Pope goes to France to talk migration, but will Europe listen amid influx?
Ten years after Pope Francis made a landmark visit to the Italian island of Lampedusa to show solidarity with migrants, he is joining Catholic bishops from the Mediterranean this weekend in France to make the call more united.
The question is whether anyone in European corridors of power will listen, as they scramble to stem a new tide of would-be refugees setting off from Africa.
Francis’ overnight visit Friday to the French port city of Marseille to close out a meeting of Mediterranean bishops was scheduled months ago. But it comes as Europe’s migrant problem is once again making headlines, given the nearly 7,000 migrants who came ashore on Lampedusa within a day last week, briefly outnumbering the resident population.
The drama has sparked another round of hand-wringing and pledges of solidarity from European capitals, with even talk of a naval blockade to prevent departures. It’s a policy Francis has long condemned given that an EU-funded operation to return migrants to Libya lands them in what he has called modern-day concentration camps.
Many thought the death of 300 people in a boat fire would cause the European Union to reshape its approach to migration, but little has changed.
For Francis, the shocking scenes of men, women and children packed into a refugee center in Lampedusa have underscored that migration as a phenomenon must be tackled jointly. The future, he said last weekend about his upcoming trip to Marseille, “will only be prosperous if it is built on fraternity, putting human dignity, real people and especially the most needy first.”
Francis has long made the plight of migrants a priority of his papacy, starting from that remarkable 2013 visit to Lampedusa, his first trip since becoming pope. There, he celebrated Mass on an altar made of shipwrecked wood, tossed flowers in the sea in tribute to migrants who had drowned and decried the “globalization of indifference” that the world shows people who risk their lives to flee poverty, conflict and climate disasters to seek a better life.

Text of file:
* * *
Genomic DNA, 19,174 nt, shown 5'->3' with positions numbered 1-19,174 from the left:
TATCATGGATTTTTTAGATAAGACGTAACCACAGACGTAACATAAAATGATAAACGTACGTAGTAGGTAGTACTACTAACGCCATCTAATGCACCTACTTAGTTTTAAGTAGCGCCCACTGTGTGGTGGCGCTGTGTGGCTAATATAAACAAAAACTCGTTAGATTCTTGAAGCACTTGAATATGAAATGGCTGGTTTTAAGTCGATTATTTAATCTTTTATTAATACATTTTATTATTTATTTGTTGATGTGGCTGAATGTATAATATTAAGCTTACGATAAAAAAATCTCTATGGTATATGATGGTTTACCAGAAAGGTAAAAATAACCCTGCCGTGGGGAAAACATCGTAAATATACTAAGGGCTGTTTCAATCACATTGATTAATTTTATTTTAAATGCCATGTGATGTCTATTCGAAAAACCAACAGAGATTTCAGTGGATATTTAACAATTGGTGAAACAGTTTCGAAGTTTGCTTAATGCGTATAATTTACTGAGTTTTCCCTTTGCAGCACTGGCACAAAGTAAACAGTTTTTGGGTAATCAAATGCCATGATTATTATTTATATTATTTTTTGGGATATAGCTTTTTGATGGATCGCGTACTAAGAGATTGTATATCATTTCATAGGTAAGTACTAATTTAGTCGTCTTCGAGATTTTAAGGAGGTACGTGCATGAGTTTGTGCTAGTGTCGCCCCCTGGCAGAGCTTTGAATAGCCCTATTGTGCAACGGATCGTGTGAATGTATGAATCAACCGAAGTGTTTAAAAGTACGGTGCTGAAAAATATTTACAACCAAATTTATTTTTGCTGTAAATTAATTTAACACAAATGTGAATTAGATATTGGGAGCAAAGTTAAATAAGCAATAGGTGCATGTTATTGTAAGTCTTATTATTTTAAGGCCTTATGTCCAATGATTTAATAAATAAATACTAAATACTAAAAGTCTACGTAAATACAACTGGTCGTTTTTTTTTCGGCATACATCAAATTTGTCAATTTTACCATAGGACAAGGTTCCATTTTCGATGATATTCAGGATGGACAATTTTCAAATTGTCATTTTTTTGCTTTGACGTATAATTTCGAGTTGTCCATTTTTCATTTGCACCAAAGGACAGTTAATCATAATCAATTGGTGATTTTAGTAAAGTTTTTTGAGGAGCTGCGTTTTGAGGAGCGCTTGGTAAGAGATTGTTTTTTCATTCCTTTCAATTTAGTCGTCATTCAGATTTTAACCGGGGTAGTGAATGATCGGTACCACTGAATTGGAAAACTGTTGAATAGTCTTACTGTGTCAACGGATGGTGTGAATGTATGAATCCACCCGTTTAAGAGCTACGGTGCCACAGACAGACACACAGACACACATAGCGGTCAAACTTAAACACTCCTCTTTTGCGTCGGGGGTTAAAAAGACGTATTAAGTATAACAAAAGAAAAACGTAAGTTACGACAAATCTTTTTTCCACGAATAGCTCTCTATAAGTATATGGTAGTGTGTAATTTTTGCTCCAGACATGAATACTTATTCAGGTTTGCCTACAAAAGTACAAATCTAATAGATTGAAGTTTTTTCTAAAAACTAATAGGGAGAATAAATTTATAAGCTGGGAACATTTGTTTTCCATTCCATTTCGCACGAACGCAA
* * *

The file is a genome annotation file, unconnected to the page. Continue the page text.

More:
Since then, he has made some other high-profile gestures to draw attention to the Gospel-mandated call to welcome strangers, most spectacularly when he brought back a dozen Syrian Muslims aboard his plane after a 2016 visit to a refugee camp in Lesbos, Greece. His mantra: Welcome, protect, promote and integrate, with the last exhortation an acknowledgment that governments have limits in their abilities to accept newcomers and truly integrate them well.
A migrant reception center on Italy’s southernmost island of Lampedusa is trying to cope with thousands of people who arrived on boats within a span of 24 hours.
“The message that he is conveying is that the Mediterranean is our responsibility,” said Cardinal Michael Czerny, the Vatican’s top migration expert and himself a refugee. “In other words, you can’t look at it as each one has a bit of coastline and is responsible for that bit. There’s a collective responsibility which is largely being neglected.”
In Marseille, one of the most multicultural, multi-religious and multiethnic cities on the shores of the Mediterranean, the pontiff will be joined by about 60 bishops from North Africa, the Middle East, Balkans and Southern Europe, along with young people from those regions. It’s the third Mediterranean summit of its kind after the first two were held in Italy.
The location is not coincidental. Marseille for centuries has been characterized by a strong presence of migrants living together in a tradition of tolerance, even though today France’s second city is also known for its high crime and unemployment rates, poverty and lack of social services.
Unlike many other French cities where foreigners tend to live on the outskirts, in Marseille migrants and their descendants of diverse backgrounds — Italians, Spaniards and Armenians; people from France’s former colonies in North Africa, West Africa and the Comoros Islands — have settled in the city center, opening shops and restaurants that contribute to the city’s reputation as a melting pot.